Oil company involvement in Canadian mineral exploration in 1968 will bereviewed, based on a 35-company questionnaire. Evidence of increases in companyinvolvement in 1967 and 1968 to more direct participation in 1969 will bepresented and shown by data on expenditures for those years and other pertinentinformation. Increases in the number of companies and amounts of spendingreflect a significant movement of oil and gas companies into the mineralsfield. Philosophical and economical aspects of oil company thinking will bediscussed as they pertain to prospecting. The conclusion is drawn that the moveof oil companies to mineral exploration is a logical transfer of men and ideasgeared to changing times and the need for diversification of interests. Oilcompany activity in Canada will be reviewed; special reference will be made tonorthern Saskatchewan, and the implications of the Gulf Minerals uraniumoccurrence will be assessed.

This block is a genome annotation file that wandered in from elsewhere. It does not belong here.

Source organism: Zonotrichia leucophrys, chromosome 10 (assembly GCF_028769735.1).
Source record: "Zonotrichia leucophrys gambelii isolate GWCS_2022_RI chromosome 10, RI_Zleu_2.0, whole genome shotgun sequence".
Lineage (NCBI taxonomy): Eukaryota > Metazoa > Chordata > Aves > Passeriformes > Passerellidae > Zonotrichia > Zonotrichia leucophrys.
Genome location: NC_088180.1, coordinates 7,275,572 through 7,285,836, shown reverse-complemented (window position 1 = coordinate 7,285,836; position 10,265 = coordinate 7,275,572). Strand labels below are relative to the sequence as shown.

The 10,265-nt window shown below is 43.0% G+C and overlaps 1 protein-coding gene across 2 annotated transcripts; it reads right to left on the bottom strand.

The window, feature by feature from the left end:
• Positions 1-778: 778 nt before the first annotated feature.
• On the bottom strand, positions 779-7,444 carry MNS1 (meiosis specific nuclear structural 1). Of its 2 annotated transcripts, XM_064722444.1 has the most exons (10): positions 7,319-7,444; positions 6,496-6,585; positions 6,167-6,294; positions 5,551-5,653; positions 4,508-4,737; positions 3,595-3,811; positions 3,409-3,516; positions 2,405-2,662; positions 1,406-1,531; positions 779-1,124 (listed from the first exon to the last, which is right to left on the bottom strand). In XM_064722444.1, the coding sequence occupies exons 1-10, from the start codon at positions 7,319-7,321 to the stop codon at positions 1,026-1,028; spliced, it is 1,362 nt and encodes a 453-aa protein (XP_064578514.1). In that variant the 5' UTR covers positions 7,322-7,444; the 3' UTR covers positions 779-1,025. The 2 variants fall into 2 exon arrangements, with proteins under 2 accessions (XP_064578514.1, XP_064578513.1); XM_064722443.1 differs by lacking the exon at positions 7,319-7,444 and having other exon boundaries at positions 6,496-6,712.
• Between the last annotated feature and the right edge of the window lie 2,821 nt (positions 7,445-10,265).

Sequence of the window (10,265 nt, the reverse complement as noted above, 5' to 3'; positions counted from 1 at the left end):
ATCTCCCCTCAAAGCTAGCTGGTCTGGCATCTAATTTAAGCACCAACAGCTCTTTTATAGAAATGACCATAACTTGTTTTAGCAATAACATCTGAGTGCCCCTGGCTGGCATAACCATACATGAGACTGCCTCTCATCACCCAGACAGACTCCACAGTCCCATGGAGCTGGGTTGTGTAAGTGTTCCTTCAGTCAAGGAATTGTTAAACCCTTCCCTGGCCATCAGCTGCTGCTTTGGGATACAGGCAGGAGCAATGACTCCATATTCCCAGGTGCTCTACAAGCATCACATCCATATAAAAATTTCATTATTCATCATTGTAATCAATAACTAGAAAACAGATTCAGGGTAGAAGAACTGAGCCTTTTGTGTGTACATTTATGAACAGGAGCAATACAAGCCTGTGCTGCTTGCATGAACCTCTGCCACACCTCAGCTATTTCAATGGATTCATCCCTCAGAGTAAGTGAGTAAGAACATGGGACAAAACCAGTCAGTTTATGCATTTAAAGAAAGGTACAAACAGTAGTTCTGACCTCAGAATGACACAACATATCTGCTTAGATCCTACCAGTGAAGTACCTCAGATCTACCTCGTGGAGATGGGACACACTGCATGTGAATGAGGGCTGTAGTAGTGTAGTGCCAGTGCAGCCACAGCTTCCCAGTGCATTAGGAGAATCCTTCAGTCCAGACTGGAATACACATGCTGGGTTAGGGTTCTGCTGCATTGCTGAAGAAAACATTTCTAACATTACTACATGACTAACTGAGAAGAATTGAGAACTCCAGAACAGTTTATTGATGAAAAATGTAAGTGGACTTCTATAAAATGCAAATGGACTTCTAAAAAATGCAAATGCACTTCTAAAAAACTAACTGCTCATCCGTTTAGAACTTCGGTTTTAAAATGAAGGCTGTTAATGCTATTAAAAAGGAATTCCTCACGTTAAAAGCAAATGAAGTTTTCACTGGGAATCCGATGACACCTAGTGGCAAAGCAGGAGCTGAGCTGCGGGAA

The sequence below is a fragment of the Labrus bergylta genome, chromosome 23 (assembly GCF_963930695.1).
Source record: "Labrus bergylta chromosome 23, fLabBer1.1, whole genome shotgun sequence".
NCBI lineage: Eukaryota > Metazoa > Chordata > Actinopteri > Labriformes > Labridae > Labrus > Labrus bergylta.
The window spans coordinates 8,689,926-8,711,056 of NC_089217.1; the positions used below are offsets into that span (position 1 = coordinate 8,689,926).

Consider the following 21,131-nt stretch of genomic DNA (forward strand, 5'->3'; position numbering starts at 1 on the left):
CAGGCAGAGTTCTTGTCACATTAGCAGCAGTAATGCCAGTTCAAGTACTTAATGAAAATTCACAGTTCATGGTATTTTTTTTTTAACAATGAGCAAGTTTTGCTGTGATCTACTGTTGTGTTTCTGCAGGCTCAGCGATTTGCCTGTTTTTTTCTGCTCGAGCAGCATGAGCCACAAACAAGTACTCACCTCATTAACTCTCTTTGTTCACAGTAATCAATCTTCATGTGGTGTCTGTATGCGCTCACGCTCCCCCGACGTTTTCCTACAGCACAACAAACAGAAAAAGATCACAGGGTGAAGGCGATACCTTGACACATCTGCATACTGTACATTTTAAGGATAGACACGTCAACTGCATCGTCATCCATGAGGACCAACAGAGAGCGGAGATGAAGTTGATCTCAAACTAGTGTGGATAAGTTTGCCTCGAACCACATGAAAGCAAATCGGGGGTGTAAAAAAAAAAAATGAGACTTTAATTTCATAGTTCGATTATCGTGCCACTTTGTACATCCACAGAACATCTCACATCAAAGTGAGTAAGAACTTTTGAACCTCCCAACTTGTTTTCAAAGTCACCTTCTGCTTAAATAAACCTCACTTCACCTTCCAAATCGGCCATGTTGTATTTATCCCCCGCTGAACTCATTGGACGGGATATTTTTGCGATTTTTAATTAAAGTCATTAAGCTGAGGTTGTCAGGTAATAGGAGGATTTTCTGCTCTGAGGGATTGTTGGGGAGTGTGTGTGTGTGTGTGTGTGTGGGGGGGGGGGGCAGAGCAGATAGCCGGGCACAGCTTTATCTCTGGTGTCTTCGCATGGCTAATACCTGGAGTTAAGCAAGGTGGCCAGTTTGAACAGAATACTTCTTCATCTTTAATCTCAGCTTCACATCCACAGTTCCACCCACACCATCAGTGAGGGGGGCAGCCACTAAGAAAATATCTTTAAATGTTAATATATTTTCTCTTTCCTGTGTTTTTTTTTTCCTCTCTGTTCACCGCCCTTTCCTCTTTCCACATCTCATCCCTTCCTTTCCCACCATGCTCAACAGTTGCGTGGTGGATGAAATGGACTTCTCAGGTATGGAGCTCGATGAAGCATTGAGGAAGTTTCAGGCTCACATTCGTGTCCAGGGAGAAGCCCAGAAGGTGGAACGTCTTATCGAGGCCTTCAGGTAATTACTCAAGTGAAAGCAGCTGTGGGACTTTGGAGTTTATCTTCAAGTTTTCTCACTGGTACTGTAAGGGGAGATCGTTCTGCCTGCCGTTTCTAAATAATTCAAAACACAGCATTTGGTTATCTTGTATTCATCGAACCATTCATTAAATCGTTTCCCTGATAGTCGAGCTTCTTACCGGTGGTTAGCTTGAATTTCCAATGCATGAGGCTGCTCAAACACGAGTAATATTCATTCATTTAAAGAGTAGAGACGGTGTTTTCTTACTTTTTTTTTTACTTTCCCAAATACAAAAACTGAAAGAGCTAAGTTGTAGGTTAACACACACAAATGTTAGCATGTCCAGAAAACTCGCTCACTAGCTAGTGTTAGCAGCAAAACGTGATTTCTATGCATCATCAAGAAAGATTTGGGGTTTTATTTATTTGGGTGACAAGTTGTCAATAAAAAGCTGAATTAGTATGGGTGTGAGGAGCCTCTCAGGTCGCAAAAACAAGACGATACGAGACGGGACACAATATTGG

A REVIEW of oil company involvement in Canadian mineral exploration in 1968is presented in this paper, and comparisons are made to activity in 1967 and1969. The word "involvement" rather than "participation" is used because, forthe most part, oil companies have been involved in exploration by way ofindirect participation through joint ventures and syndicates that areprincipally conducted by contractors, consultants or mining companies. Thiswill change in 1969 and succeeding years; based on the level of activity andintensity of pursual in 1967 and 1968, oil companies will move from involvementto direct participation. Data to support this conclusion is presented, asderived from a questionnaire from thirty-five responding oil companies workingin Canada. To begin with, an oil company for the purposes of thisdiscussion is an organization that derives most, if not all, of its income fromsome form of oil and gas operation; this would even include pipeline ortransmission companies, because they are now mineral explorers. The ultimatesources of oil company money is not considered, only the fact that it is spentin Canada. Monies expended 1967, 1968 and 1969 To illustrate oil companyactivity, Figure 1 shows expenditures for the years 1967, 1968 and 1969, and itcan be seen that in the number of companies spending $500,000 on exploration istwice that for the year 1967. Total spending for the same years is estimated at$7 million (1967), $13 million (1968) and $20 million (1969). Due to recentpermit acquisition in Keewatin, mostly by oil companies, a figure closer to $21million maybe more accurate.

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